Three Milks Cake: Brochures in ILL Spanish

May 30, 2019
9:01 AM
Originally published at

(Photo by Miguel Alan Córdova Silva, Wikimedia Commons License CC-BY-SA 4.0)

As I chart Houston’s Latino Art scene, folks have been handing me brochures from mainstream arts groups translated into Spanish. I’m going to resist grading the “Spanish” in the individual documents. Instead, I’ll focus on the bigger picture.

If you simply translate your brochure into Spanish, you have not done anything profoundly to reach the Latino demographic. Side note, of course the language of our Mother Country plays an important role in our identity, but it is a nuanced and complex role which you prove you do not understand by simply translating your brochures into Spanish.

That is one huge reason that your Latino outreach program failed to reach us.

Additionally, you’re not really listening to the three Latino employees who you faux-ask for advice; you are ignoring the profound messages from the Latinx social media person ya hired, and your Hispanic friends are giving you useless information from the echo chamber of a Ronald Reagan-past. However, there is also no outlet for you to learn this. So, I’ll also add this here: I said “Mother Country” above, but really, it’s Mother Countries, Step-Mother Countries, Step-father Countries, Absent-father Countries, and so on. The metaphor is cliché until you realize that the single-parent aspect is profound.

To complicate matters for you, we are also very good at English.

I perfected my English as a child when I translated your English (or your desire to sell my parents over-priced products) into Spanish, while protecting every single cent my folks had to spend for the car, or bed or refrigerator that we really needed.

Yeah, that was me. Now I run things.

As I quantify our Community’s Cultural Capital, I can’t help but notice some practices that have not changed in decades.

Just like the fellow selling us a stove several seasons old, shoving on us useless warranties we don’t need, telling us a he’s giving us a discount but not telling us about the mark up, and forgetting to give us any of the incentives he saves for other customers—all those hustles won’t hold up in the area of art, literature, or culture anymore.

Our community has come of age.

(Photo Credit: Chuy Benitez)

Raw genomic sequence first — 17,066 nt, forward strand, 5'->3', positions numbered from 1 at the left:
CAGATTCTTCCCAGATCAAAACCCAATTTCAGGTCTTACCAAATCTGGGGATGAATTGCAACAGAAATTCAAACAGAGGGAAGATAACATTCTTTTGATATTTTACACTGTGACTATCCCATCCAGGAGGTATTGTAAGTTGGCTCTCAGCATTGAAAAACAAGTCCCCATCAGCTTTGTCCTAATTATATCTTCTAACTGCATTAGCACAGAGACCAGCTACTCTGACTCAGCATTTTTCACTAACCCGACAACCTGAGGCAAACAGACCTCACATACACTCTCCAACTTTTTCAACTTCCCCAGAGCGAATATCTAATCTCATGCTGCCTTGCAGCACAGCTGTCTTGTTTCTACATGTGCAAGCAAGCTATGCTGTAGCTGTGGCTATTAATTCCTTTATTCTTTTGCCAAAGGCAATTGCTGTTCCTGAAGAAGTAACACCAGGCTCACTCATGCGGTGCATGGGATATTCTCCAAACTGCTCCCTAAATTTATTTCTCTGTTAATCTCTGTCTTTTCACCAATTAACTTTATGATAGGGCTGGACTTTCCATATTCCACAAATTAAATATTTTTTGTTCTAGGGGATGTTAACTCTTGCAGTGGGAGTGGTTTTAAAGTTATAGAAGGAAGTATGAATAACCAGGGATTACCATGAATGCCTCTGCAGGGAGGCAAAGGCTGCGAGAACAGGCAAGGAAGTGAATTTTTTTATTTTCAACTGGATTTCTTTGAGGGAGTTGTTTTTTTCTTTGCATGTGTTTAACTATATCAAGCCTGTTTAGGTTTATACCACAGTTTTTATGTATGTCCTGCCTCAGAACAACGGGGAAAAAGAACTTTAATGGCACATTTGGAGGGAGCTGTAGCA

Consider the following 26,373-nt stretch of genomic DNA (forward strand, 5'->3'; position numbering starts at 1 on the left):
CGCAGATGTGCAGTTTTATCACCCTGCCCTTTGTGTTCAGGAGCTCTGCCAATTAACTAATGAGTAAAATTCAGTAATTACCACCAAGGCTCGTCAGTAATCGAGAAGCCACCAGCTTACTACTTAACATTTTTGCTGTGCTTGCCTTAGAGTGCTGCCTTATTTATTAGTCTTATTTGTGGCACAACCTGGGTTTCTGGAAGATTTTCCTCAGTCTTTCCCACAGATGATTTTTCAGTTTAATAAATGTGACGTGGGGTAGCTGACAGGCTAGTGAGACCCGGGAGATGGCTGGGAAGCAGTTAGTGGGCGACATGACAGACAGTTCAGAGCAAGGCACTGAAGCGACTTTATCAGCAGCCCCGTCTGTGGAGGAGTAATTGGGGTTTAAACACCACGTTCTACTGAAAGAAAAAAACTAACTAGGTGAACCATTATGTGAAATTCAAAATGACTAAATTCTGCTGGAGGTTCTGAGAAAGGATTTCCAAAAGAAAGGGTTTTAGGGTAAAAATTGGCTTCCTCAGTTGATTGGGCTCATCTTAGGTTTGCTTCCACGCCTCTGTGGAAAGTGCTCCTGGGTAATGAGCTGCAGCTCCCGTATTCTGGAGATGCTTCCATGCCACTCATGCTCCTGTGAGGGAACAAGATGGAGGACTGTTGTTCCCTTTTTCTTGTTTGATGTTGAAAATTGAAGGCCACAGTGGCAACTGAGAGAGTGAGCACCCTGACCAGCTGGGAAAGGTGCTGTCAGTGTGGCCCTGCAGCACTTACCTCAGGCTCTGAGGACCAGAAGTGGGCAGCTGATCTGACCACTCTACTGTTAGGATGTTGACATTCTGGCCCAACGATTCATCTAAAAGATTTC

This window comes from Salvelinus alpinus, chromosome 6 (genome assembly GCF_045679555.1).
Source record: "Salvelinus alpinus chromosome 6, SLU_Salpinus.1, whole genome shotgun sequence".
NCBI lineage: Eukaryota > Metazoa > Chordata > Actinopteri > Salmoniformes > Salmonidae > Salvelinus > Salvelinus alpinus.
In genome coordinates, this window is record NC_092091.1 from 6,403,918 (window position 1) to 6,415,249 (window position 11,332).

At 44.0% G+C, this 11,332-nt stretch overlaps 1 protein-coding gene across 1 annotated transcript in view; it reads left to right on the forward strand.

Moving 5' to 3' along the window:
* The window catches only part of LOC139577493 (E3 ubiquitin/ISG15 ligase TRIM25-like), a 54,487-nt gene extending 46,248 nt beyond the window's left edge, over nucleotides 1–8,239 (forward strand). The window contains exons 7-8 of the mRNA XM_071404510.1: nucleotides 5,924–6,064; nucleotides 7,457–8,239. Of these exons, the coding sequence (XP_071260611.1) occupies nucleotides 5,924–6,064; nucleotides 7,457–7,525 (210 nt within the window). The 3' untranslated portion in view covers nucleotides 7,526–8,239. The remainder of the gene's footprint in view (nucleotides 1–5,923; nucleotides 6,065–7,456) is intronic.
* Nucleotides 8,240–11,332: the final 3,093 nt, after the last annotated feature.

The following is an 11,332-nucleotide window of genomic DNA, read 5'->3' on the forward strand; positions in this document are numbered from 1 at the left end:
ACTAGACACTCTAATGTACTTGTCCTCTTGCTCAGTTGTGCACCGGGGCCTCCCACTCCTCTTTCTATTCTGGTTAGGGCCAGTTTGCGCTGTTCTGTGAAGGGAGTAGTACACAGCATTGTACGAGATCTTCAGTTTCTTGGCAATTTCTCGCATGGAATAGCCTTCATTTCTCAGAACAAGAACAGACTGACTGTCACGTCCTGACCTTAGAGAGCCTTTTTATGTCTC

Community outreach should come of age, too, and actually reach our community and touch our hearts, minds, and imaginations. We can tell when you have not really tried.

I’ll be fair, too. I’ll close with an example of how to do this, and I’ll use an example in English.

The Color Purple by Alice Walker is a great example of a brilliant translation. I’m not even talking about English into Spanish. I mean the translation of the novel into a film and into a musical. Yes, they are each in English, however each version is brilliantly tailored to be true to the original work and also true to the new genre and thus new audiences.

When I went to watch the musical The Color Purple at the Hobby Center here in Houston, I was not sure what to expect. How could the potent prose and film be sung? I was blown away by the production.

Again, of course it was not in a different literal language, but time, energy, money and talent were employed to make the work authentic to its new form.

And for each form to be successful, that must be the case. I understand there are talks for a remake of the film as influenced by the musical, and the list of potential investors speaks volumes to the care that will be put into the new translation of the work.

On the other hand, the single Spanish translation of the novel that I’ve encountered is not at that level. There is a fundamental question, in my mind, that needs to be grappled with. Which version of Spanish would brilliantly convey the nuances of the English spoken in the work? The formal Spanish translation of the novel that I read would be similar to giving the characters British accents in the film version of The Color Purple.

In order to achieve profound community outreach, arts organizations and even for-profit corporations need to invest as much genius translating their work into Spanish as film makers and directors dedicated to creating the different versions of The Color Purple in English.

Bringing us back to the essential point, our community can tell when you have not put a lot of effort into appealing to us.

Spanish plays a role in our community’s identity, but it is nuanced and complicated. If you really want to reach us with your outreach, you should keep this in mind. It took your organization its entire life to cultivate its Anglo audience. You can’t expect to “discover” us overnight.


Tony Diaz is a writer, activist, professor and media personality. More at He tweets from @Librotraficante